Brainlabs, a British data analytics company, makes its money by selling mathematical expertise. So you’d think they wouldn’t buy into the products of debunked pseudo-statistics, like the “gender pay gap.”
Brainlabs we have voted to eliminate the overall gender pay gap by increasing women’s pay by an average of 8.6%. We had calculated the 8.6% to be our gender pay gap: the difference between the average men’s and women’s salaries, which we normalised only for experience. At the same time, we reviewed salaries across the whole company, to ensure that all employees were being paid fairly based on their role and experience.
So, Brainlabs they took experience into account when making their calculations. But that means that they didn’t take into account all the other causes of average differences in pay across genders — such as job roles, total numbers of hours worked, and whether the employees actually negotiated for pay rises.
They instead reduce the problem to “unconscious bias,” which they aim to solve by banning colloquial expressions. No, really.
Finally, in an attempt to tackle one of the most noticeable yet most ingrained aspects of gender inequality, we have tried to define what is and isn’t acceptable when it comes to language in the company. This is not to say that swearing is banned; it’s more that we do not see this office as a place for comments such as “stop being a girl”.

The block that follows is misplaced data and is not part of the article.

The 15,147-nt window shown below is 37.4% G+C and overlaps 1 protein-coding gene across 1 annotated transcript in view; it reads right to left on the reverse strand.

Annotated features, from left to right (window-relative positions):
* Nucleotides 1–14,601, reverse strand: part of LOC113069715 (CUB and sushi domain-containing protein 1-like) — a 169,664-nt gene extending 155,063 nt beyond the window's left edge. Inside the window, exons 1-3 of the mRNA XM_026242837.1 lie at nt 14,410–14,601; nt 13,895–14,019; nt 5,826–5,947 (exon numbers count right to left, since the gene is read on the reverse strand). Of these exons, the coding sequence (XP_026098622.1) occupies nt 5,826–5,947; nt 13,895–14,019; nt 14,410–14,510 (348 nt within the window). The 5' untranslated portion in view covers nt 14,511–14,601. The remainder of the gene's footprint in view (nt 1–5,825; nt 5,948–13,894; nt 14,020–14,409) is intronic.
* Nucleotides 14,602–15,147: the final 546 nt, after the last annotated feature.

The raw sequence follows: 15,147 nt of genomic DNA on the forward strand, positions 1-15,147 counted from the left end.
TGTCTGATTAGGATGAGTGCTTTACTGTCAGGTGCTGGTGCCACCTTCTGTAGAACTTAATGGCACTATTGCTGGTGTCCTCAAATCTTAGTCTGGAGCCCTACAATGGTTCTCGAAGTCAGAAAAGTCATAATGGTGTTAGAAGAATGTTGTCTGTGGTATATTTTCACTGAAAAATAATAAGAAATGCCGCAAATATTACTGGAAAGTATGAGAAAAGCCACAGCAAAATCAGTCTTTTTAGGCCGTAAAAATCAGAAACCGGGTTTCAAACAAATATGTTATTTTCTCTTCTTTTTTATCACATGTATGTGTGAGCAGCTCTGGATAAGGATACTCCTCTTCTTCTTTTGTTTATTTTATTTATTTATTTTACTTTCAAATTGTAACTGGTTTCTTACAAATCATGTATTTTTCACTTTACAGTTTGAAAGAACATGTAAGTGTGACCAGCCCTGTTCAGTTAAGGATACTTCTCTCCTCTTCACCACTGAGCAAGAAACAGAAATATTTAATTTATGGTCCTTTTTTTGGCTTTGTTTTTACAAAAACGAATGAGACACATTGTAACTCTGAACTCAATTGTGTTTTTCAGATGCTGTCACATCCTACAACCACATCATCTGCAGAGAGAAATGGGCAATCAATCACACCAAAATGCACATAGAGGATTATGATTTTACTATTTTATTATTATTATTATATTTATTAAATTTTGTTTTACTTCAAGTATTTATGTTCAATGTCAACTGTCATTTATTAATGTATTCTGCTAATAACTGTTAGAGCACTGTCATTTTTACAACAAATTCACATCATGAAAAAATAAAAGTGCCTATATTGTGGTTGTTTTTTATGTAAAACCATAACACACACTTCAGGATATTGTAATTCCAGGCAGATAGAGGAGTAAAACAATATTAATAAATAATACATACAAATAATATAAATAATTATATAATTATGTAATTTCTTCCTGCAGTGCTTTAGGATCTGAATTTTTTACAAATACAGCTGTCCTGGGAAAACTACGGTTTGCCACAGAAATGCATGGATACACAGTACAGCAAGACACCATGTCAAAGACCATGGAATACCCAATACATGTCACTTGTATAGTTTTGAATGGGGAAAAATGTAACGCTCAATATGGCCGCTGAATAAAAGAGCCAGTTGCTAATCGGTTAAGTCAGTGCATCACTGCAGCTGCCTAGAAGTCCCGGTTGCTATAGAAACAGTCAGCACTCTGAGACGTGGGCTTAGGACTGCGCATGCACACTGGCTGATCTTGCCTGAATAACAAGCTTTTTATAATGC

It seems that Brainlabs also doesn’t buy into Sheryl Sandberg-brand feminism, taking a swipe at her advice for women to “lean in.” Perhaps they’d prefer the Facebook COO’s slightly wackier, statistically illiterate college feminism.
Eliminating the gender pay gap was an important first step, but it was only that. My experiences in the workplace have taught me that you can’t fix structural inequality by telling women to “assert themselves more”or to “lean in”. You’ve got to change the unfair system that has failed women in the past and continues to fail women today.
In granting the blanket pay rise, Brainlabs are ignoring a wealth of data which shows that in the U.K as in the U.S, the gender pay gap is a myth. As always, its feminist proponents make the basic statistical mistake of looking at average differences in pay and assuming that discrimination or “structural sexism” must be the cause.
If women and men were indeed being paid different salaries for the same work, it would be illegal. Brainlabs knows this. Being a statistics company, they should also know that the “wage gap” problem is a lie.
Then again, they’re also a marketing company. And to their pinkwashed corporate clients in London, paying lip service to progressive feminist mythology is probably still good marketing.